Like Sadia, my piece was inspired by events both before and during the pandemic. It’s probably pretty obvious, but I was thinking a lot about the California wildfires, the death of my grandparents, the tendency to trot out the old, tired caricatures of parental sacrifice, and the difficulty of engaging with global phenomena (COVID-19, climate change, immigration) through anything other than a personal lens.
I was also thinking about how hard we can be on ourselves. It sometimes feels like a personal failing that I haven’t read Grace Paley or Edward Said, or that I don’t get Stokes’ Theorem, or that I couldn’t fix one of the burners on my stove last year when it stopped lighting. I’ve always been especially hard on myself for not speaking Korean, and generally not knowing “enough” about Korean culture—I wanted to explore that more here.
As I’ve mentioned, I wrote “Summer” last summer, in the midst of a weird period of stores reopening and experimenting with, I suppose, how to be stores during an ongoing pandemic. As I kept writing, the sales associate Carol became an increasingly important character in the story. I loved working on her sections, which veered into the surreal and somehow also the divine. I also think of this story as a longer poem, a love poem, and I got a big kick out of bringing in people and places, like Carol at Williams Sonoma, that one wouldn’t expect to show up in a love poem. And I was surprised by how the narrator’s mother comes into the story, after a major tonal shift in one section; I hope that’s surprising for readers, as well. I was thinking about precarity, about vulnerability to both serious illness and societal neglect, about such vulnerability being deepened by the pandemic and by failures in leadership. One of the things that’s made me so angry and sad during this time is seeing how inequities in healthcare and education have largely worsened. In writing this story, I struggled with a feeling of helplessness, a feeling that felt bottomless; I tried my best to find ways through, if not out.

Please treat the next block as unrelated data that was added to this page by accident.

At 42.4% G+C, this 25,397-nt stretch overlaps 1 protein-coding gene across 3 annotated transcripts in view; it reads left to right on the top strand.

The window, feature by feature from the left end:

“Queeranteen Sermon” really emerged out of the frustrations during the pandemic when I was grappling with the fact that I had come out to my family at the most inopportune time, when I couldn’t just avoid the truth by staying away at school for eight hours of the day. I didn’t particularly like this piece because it felt too long to be a poem and too short to be considered prose. It was only after a writing friend pointed out how it read like a sermon that I found a lot of creative licence to push the piece in new ways that I hadn’t seen before.